After announcing his retirement from Formula 1 at the end of the current season, four-time world champion has admitted that the prospect of what comes next is a bit daunting.
IN 15 years in the sport, the 35-year-old has started 290 Grand Prix races with BMW Sauber, Toro Rosso, Red Bull Racing, Ferrari and most recently Aston Martin, winning 53 and claiming 57 poles along the way.
Although he's sure that it's time to move on with the next chapter of his life post-motorsport, Vettel admitted this week that he didn't know what life had in store for him - only that the best was still ahead of him.
“I don’t know how others answer this kind of question," he told the media in Hungary, including MotorSportWeek.com. “I don’t work like that. Maybe it’s a sort of way to protect myself.
"I could name you now a few highlights, but the way I’m working I’m always looking forwards to what’s next," he added when asked what his personal career highlights were.
As well as winning the title in 2010, Vettel suggested that his all-time favourite memory was probably his first win in Monza in 2008. "It was an incredible race, incredible emotions," he recalled.
But successes have been thin on the ground in recent years. His last victory was in Singapore in 2019, while his most recent podium appearance was in last year's Azerbaijan GP.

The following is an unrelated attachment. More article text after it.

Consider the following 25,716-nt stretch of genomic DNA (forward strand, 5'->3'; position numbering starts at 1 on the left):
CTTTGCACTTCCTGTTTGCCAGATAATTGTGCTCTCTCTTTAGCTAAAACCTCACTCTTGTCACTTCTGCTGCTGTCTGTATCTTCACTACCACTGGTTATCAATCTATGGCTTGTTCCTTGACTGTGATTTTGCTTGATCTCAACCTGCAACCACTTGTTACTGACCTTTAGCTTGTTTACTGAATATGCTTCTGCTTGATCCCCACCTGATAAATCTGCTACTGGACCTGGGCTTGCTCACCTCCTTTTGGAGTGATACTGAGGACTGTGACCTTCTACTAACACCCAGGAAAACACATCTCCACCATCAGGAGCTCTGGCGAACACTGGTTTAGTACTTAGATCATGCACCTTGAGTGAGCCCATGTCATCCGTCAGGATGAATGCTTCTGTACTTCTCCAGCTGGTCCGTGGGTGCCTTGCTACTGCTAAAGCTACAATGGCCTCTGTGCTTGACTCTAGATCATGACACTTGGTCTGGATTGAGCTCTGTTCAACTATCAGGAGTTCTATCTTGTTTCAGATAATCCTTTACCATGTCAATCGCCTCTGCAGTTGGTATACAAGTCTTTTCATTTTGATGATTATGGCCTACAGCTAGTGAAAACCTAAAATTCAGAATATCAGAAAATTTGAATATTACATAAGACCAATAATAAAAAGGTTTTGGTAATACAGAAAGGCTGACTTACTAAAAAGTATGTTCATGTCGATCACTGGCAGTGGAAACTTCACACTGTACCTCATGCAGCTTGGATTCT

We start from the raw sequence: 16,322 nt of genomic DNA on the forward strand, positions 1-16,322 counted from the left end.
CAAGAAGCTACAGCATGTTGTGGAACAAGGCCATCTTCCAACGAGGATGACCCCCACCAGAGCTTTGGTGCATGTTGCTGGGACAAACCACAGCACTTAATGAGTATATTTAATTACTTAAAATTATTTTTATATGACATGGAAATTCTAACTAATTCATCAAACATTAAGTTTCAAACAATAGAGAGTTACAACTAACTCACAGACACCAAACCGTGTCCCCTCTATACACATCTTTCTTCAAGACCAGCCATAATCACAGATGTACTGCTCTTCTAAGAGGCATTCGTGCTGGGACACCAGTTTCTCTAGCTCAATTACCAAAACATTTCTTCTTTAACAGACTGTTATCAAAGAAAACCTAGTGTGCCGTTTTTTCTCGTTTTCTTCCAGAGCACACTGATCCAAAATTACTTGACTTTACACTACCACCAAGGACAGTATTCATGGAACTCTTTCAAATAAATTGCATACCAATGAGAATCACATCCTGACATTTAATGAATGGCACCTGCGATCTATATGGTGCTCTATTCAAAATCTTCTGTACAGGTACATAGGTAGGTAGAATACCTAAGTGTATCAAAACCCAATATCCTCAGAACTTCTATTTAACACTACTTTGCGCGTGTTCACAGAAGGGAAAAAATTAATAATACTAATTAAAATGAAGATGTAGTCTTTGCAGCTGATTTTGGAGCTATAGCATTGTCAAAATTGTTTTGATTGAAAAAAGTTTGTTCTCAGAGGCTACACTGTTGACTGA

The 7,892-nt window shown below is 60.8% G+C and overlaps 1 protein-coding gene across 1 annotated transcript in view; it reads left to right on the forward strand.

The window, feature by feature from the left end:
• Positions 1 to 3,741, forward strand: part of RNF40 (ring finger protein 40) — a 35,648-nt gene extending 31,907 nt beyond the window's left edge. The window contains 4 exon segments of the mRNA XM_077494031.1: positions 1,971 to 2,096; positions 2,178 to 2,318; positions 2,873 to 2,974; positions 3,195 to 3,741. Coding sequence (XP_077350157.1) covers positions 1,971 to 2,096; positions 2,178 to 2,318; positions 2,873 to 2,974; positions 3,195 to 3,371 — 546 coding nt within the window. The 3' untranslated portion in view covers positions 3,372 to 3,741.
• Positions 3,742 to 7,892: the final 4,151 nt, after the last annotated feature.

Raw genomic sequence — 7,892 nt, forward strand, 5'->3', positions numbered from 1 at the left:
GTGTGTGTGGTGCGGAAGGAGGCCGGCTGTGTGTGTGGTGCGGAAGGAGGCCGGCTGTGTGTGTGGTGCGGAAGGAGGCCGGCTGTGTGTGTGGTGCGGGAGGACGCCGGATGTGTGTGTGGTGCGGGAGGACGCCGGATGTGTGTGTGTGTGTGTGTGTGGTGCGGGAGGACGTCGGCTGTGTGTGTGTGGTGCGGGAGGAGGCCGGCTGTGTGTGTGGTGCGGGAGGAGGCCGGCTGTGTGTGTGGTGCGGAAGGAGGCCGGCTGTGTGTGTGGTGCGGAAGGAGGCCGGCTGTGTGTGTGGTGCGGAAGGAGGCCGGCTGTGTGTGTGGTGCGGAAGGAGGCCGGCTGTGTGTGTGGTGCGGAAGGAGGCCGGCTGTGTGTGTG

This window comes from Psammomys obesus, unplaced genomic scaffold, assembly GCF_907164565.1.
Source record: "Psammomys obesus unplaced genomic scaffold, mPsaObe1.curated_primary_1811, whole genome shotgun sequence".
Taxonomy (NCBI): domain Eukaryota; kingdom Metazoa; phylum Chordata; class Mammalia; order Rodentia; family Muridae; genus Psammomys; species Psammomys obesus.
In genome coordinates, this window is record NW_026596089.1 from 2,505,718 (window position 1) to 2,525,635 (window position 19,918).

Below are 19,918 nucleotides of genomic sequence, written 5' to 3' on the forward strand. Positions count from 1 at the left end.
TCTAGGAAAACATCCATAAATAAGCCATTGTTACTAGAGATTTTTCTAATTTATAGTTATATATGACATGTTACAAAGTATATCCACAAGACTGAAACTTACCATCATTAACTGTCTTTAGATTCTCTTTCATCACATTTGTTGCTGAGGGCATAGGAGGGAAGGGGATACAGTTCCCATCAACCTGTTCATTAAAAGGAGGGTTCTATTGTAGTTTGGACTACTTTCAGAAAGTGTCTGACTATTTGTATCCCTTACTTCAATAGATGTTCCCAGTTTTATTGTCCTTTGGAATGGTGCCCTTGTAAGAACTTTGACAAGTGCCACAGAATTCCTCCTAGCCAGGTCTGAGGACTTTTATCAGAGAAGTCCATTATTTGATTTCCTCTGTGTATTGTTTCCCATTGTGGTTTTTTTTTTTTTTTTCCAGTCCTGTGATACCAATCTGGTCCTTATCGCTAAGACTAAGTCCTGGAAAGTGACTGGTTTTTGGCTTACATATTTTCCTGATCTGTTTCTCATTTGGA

But this season he's finished in the points on only five occasions, including tenth in the most recent race. He's currently 14th in the drivers championship, tied with AlphaTauri's Pierre Gasly on 16 points.
More recently Vettel has become known for his outspoken activism in the F1 paddock on a number of issues, from the environment to gay rights. But what he will do when he steps out of the F1 spotlight is a mystery, even to the man himself.
“The best race is still to come, which obviously you could say is bullshit if you are not racing anymore," he said. "But I think I’m referring to it in a better picture, as in life.
“I think for every sportsman and woman, actually, probably the biggest challenge is waiting for us while we decide to do other things," he explained. “That’s what I’m facing.
"In all honesty, I’m also scared of what’s coming," he acknowledged. "It might be a hole - and I don’t know how deep it is, and whether I’ll get out of it.
“But I have lots of support and people who have supported me along the way and will continue to help me and give me direction and guidance," he added.
“Hopefully I’ll make the right decisions in the future to progress and become a better version of myself in ten years’ time.”